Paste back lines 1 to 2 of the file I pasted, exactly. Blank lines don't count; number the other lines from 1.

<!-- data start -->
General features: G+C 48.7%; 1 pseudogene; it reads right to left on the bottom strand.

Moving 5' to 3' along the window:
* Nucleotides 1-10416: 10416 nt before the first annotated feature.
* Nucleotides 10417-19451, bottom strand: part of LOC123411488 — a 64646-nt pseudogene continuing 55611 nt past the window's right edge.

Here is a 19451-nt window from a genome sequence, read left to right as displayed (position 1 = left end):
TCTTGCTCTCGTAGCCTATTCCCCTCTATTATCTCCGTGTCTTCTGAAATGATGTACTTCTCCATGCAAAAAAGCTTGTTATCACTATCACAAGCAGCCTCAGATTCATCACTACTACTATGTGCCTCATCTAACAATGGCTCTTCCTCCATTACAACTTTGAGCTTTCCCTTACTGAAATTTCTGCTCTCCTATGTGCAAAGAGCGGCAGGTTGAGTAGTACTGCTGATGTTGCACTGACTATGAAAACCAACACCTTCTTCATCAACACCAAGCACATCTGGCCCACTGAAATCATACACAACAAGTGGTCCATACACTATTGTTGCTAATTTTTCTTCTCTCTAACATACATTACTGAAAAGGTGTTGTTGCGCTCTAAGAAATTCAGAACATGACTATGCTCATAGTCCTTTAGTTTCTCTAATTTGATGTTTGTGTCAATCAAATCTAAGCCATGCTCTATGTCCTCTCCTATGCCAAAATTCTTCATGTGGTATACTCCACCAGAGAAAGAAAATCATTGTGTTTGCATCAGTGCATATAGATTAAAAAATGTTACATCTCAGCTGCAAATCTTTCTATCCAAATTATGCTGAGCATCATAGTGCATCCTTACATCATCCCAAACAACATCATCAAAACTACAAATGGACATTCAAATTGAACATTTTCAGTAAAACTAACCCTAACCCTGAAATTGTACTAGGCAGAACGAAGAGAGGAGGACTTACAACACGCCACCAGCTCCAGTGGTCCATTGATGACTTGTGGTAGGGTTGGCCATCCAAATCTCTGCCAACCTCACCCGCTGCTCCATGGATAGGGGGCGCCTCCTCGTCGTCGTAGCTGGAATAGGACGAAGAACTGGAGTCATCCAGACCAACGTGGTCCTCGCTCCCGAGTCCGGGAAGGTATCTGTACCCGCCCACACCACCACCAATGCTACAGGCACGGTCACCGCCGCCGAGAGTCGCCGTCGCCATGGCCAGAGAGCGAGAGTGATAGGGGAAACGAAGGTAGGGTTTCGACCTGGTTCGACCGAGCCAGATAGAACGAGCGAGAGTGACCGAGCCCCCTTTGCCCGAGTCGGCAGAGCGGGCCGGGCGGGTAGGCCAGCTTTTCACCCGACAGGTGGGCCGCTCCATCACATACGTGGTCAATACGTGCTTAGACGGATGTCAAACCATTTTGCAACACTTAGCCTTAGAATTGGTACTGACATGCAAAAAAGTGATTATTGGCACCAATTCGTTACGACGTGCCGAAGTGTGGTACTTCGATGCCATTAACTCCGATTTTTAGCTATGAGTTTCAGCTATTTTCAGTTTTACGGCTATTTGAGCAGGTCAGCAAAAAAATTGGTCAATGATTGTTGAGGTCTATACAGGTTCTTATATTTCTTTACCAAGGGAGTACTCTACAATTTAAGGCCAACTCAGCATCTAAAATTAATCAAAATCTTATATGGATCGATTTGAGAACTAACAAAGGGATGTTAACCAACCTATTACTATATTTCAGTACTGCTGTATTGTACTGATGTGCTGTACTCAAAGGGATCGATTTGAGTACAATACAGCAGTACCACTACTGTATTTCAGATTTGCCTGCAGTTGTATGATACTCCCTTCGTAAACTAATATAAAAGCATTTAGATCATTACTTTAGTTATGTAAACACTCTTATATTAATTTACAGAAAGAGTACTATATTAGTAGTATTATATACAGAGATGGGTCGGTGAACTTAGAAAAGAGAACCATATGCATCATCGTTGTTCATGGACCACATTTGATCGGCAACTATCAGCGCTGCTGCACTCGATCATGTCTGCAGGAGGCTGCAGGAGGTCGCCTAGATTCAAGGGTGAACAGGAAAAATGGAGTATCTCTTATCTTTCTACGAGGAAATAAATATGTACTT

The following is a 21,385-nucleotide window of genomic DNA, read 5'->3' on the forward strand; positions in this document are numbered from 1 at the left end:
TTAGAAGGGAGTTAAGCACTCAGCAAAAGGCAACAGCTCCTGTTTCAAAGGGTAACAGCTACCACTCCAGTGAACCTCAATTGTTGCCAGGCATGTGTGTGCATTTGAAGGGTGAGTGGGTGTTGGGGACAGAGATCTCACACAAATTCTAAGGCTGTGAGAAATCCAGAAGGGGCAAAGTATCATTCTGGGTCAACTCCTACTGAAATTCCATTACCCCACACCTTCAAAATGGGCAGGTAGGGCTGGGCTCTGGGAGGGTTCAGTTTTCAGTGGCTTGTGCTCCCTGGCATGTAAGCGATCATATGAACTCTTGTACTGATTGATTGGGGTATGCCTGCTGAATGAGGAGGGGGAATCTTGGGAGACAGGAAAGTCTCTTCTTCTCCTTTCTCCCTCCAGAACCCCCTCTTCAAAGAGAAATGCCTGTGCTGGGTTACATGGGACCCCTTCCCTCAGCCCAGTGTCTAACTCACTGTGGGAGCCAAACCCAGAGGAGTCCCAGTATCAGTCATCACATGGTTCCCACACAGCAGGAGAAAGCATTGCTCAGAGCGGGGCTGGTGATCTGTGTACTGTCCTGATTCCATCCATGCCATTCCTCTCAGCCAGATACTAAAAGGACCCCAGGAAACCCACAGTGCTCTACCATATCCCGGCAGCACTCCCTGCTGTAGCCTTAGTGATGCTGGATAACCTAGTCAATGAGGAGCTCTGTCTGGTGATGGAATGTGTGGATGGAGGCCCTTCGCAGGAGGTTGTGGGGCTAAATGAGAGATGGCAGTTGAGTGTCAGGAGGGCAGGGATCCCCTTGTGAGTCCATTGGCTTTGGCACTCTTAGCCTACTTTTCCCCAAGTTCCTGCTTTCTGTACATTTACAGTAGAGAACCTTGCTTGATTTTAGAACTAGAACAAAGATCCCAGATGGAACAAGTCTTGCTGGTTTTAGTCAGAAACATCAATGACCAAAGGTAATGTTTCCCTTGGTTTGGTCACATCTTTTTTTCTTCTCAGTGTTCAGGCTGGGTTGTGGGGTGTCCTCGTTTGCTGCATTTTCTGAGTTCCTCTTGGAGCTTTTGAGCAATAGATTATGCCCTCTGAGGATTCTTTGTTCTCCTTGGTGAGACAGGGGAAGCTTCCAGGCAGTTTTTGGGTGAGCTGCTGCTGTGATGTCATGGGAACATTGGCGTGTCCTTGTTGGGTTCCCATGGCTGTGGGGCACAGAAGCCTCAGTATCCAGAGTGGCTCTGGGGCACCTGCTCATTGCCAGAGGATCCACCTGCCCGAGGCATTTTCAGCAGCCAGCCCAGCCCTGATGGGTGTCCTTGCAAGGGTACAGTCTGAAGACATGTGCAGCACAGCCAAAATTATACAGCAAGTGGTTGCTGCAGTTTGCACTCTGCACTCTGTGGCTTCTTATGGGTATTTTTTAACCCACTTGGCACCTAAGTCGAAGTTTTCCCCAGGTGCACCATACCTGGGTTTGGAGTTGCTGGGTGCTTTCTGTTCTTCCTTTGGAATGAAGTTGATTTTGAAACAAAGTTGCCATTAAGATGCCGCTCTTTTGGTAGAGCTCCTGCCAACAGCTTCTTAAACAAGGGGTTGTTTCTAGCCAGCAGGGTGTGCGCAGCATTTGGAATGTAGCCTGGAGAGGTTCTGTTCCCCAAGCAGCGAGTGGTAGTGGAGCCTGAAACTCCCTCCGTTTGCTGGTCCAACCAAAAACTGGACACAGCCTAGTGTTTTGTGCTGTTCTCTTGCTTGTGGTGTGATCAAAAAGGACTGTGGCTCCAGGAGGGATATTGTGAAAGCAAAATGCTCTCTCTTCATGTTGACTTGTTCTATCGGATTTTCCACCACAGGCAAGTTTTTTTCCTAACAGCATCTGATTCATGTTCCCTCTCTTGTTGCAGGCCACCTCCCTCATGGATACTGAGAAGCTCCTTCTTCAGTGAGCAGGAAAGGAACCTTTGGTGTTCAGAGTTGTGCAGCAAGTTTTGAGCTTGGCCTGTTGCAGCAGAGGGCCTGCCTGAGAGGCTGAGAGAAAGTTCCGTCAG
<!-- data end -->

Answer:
General features: G+C 48.7%; 1 pseudogene; it reads right to left on the bottom strand.

Moving 5' to 3' along the window: